- Enhancing water capture and storage capacities in 280 villages to augment irrigation and domestic water supply during the dry periods
- Protecting and rehabilitating 6,141 hectares of micro-watersheds through Farmer-Managed Natural Regeneration (FMNR) to increase natural water retention and reduce erosion
- Establishing 3,983 hectares of community-based agro-forestry plots in private and communal lands to conserve soil and water
- Introducing drought-resilient farming methods
- Introducing resilient post-harvest processing and storage systems
- Introducing diversified livestock production systems targeting landless households
- Develop climate hazard maps and risk scenarios in each township to support community-based climate risk management and preparedness planning
- Strengthen local level climate and disaster risk management framework for timely and effective communication of climate risk and early warning information.
At the national level, the Project is supported by a Project Steering Committee (PSC). The PSC oversees and keep abreast of project progress and facilitate the implementation of the project in partnership with co-financing institutions. Implementation of the project and allocation of resources is the responsibility of UNDP - as the executing agency under the overall direction of the PSC. The PSC is chaired by the Country Director of UNDP and the Director General of Dry Zone Greening Department (DZGD). The DZGD is also the principle counterpart agency for the project. Other members of the PSC include representatives from Environmental Conservation Department, Irrigation and Water Utilization Management Department, Department of Meteorology and Hydrology, Department of Agriculture, Relief and Resettlement Department, Livestock Breeding and Veterinary Department, Watershed Management Section, Forest Department, Department of Rural Development and Foreign Economic Relations Department
To assist the Project Team on technical questions, a Technical Advisory Group (TAG) has been constituted. The TAG provides guidance and advice on technical questions related to water management, agriculture, forestry, food security and risk information/communication. The main objective of the TAG is to identify technical strengths and weaknesses of the project, take stock of available and required technical know-how under different project components, and provide technical backstopping and quality control throughout the project period. The TAG includes representatives from Dry Zone Greening Department, Environmental Conservation Department, Irrigation and Water Utilization Management Department, Department of Meteorology and Hydrology, Department of Agriculture, Relief and Resettlement Department, Livestock Breeding and Veterinary Department, Watershed Management Section of Forest Department and Department of Rural Development.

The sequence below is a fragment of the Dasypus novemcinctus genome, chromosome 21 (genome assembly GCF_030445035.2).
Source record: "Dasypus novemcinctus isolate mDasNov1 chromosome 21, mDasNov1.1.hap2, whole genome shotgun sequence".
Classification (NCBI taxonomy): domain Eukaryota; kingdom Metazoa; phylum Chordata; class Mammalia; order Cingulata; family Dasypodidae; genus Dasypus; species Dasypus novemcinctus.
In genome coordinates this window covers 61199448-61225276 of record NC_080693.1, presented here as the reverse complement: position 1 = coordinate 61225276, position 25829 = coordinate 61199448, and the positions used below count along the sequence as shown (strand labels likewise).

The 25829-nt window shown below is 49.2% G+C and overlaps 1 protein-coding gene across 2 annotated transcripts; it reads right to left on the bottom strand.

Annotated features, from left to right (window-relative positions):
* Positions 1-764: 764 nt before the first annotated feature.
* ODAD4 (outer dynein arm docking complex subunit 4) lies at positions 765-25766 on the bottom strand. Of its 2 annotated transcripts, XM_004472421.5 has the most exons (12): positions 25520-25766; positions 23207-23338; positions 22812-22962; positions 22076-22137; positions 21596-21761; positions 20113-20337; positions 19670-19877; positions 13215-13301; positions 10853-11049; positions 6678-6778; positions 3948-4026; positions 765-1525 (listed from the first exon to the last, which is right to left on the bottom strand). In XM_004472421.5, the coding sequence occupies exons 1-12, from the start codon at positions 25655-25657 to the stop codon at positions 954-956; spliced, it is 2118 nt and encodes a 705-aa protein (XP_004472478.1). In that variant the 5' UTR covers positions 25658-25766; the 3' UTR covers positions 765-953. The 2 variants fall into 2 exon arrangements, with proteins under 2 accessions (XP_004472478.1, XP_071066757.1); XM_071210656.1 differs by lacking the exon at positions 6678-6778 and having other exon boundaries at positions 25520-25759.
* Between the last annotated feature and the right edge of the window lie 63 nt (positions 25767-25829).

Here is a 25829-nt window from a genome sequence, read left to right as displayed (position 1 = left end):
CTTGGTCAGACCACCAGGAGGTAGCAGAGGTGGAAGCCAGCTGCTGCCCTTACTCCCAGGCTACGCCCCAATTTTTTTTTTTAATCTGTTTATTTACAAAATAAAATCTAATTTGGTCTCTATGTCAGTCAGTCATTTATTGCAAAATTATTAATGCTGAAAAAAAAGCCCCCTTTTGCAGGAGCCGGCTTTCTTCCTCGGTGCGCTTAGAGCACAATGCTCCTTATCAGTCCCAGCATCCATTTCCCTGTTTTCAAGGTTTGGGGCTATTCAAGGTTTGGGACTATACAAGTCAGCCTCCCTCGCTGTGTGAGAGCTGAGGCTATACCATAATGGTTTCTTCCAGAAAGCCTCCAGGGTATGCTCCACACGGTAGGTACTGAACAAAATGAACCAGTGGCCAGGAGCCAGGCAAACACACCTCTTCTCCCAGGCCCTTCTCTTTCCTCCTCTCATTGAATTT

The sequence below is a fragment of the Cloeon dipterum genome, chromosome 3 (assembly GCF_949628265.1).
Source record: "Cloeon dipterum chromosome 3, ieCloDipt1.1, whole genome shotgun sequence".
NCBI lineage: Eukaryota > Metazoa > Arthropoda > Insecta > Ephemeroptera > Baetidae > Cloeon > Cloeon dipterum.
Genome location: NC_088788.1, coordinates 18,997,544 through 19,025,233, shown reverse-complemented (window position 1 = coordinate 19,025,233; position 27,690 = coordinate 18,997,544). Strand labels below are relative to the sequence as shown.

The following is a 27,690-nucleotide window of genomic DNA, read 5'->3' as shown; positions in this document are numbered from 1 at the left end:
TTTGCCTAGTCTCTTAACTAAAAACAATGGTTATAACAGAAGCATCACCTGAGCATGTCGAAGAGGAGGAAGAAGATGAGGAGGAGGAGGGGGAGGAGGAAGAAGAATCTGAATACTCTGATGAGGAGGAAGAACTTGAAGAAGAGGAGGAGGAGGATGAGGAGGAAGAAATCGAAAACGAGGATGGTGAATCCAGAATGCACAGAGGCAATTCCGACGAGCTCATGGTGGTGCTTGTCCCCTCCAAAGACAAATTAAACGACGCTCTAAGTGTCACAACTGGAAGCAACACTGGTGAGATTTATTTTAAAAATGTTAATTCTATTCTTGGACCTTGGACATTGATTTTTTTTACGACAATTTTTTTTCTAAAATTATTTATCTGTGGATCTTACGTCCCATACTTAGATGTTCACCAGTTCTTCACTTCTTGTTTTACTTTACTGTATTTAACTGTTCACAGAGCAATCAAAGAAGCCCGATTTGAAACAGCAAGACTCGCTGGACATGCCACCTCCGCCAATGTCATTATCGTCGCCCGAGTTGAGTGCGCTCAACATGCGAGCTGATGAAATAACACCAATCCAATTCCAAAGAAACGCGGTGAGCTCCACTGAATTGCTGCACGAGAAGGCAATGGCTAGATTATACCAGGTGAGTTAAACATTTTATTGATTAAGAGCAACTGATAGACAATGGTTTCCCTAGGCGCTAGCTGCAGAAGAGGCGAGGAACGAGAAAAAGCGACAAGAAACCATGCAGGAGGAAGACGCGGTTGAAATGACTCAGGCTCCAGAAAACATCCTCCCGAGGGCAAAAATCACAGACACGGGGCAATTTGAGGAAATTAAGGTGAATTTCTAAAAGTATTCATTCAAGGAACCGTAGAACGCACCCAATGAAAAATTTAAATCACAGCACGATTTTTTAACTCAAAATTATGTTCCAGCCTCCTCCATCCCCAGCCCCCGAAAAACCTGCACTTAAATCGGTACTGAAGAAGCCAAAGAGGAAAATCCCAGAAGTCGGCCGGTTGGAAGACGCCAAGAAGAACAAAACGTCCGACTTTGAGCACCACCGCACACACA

A project team, which is housed in the Dry Zone Greening Department offices in Patheingyi and Nyaung U, comprises of the following personnel – National Project Manager, Technical Specialist (International), Soil Conservation and Water Harvesting Specialist (Nyaung U-based), Agricultural Specialist, Environmental Conservation and Forestry Specialist (Nyaung U-based), Livestock Specialist, Monitoring and Evaluation Officer, Project Assistant and a Project Driver.
Under the overall guidance of PSC and TAG, the Project Team is responsible for the day-to-day management and implementation, oversight, reporting and monitoring of project activities.
OBJECTIVE AND SCOPE:
The project was designed to reduce the vulnerability of households in Myanmar’s Dry Zone to increasing drought and rainfall variability and enhance the capacity of households to plan for and respond to future impacts of Climate Change on food security. This objective is aligned with the Objective spelled out by the Adaptation Fund to “Reduce vulnerability and increase adaptive capacity to respond to the impacts of climate change, including variability at local and national levels”.